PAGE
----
Following the process from a human rights, youth empowerment and interfaith perspective, Soka Gakkai International (SGI) actively observed the 2021 United Nations Climate Change Conference in Glasgow, Scotland, known as COP26, from 31 October to 13 November.
As part of the Interfaith Liaison Committee (ILC) and in the spirit of Talanoa Dialogue, SGI co-organized an informal interfaith gathering at COP26 on 31 October, which convened more than 200 participants who shared their initiatives, concerns and hopes in their work for climate justice. This event led to a Talanoa Dialogue Call between ILC representatives and Ovais Sarmad, UN Framework Convention on Climate Change (UNFCCC) Deputy Executive Secretary.
As part of the Education, Communication and Outreach Stakeholders (ECOS) community and the Working Group on Human Rights and Climate Change, SGI representatives also actively negotiated on the new Glasgow work program for Action for Climate Empowerment (ACE), which focuses on education and peoples’ rights to participate and access information.
During a press conference at COP26 on 31 October, SGI presented a statement calling for genuine global solidarity of action to address the climate emergency. “As well as accelerating the reduction of greenhouse gases, it is crucial that the outcomes of COP26 leave no one behind, strengthen education, give increased leadership opportunities to young people and empower us all to sow seeds of hope and action.”
From 1–7 November, the Centre for Applied Buddhism (CfAB), SGI-UK and SGI provided a platform for dialogues among key stakeholders—from faith leaders to youth activists—under the theme “Sowing Seeds of Hope: Action for Climate Justice.” This series of events was hosted at Websters Theatre as part of the Climate Fringe, Scottish Interfaith Week and Make COP Count.
“We are not voiceless, but we are unheard,” stated Shreya KC of Nepalese Youth for Climate Action, at a panel discussion on 3 November titled “Beyond Rhetoric: Youth Leadership for Climate Action” where youth leaders from the Global South from countries including Nigeria and Pakistan articulated their visions for climate justice.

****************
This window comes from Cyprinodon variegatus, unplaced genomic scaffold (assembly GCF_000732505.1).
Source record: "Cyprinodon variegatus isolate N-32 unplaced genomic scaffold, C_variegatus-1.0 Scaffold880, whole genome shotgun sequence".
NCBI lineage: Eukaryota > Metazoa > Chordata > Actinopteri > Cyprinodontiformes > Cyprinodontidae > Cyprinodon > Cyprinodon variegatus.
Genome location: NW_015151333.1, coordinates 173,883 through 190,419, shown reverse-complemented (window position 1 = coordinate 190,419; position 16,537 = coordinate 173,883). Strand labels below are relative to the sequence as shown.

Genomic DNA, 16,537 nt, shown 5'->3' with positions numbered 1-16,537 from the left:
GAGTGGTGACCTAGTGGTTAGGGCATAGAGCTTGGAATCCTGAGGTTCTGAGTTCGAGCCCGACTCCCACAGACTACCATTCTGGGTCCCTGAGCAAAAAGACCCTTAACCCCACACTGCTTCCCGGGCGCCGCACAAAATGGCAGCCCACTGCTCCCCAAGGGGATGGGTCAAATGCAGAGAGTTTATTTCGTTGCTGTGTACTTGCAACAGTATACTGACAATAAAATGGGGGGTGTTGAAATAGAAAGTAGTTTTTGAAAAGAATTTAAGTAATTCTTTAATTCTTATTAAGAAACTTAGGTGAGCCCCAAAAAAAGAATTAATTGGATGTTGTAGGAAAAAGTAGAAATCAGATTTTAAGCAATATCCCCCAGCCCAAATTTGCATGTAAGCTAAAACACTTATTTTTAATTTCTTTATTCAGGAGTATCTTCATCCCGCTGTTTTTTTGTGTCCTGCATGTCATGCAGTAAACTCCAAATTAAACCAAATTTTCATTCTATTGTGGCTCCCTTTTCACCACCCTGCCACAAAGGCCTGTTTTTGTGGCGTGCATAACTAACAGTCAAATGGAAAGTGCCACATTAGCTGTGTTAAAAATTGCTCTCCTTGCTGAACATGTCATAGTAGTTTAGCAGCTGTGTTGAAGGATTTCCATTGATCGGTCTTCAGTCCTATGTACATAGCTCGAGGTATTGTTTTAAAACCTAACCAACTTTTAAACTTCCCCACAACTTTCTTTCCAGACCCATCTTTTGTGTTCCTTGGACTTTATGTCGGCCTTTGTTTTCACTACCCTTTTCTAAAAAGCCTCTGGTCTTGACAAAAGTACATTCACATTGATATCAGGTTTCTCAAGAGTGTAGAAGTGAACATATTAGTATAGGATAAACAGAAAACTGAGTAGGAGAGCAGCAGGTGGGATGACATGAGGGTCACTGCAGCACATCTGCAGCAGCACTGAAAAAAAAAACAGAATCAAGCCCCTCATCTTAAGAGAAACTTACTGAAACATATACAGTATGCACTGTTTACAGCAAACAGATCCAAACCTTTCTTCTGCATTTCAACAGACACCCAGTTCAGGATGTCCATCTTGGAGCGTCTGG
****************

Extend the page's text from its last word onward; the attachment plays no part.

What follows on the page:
The exhibition “Seeds of Hope and Action: Making the SDGs a Reality” was also shown at Websters Theatre. Created by the SGI in collaboration with the Earth Charter International, it shared a message of hope and empowerment.
Elizabeth Wathuti, founder of the Green Generation Initiative of Kenya; Head of Campaigns and Daima Consortium Coordinator at the Wangari Maathai Foundation; and Global South Co-Chair of the COP26 Civil Society and Youth Advisory Council, spoke at the exhibition launch on 1 November and stressed that those who truly love nature instinctively want to take action to protect it.
Other panels brought together multifaith perspectives, and several events highlighted the power of human stories to garner public attention and investment. Such activities at COP26 were the culmination of ongoing engagements by various stakeholders in the months prior to the conference. On 27 September, as part of the ILC, Alexandra Masako Goossens-Ishii of SGI supported two webinars on the need for inspired faith action toward COP26. Speakers included representatives from multiple organizations, such as Interfaith Glasgow, Interfaith Scotland, Faith for the Climate and the Make COP Count coalition, as well as from multiple regions, including the Amazon, South Africa, Australia and the Philippines.
Soka Gakkai organizations around the world were also active during the preparations before COP26. SGI-UK and the Centre for Applied Buddhism held a year-long series of monthly webinars, while groups in India, Italy, Japan, Malaysia and Singapore also initiated grassroots awareness-raising programs on the climate crisis.
Seeds of Hope and Action: Making the SDGs a Reality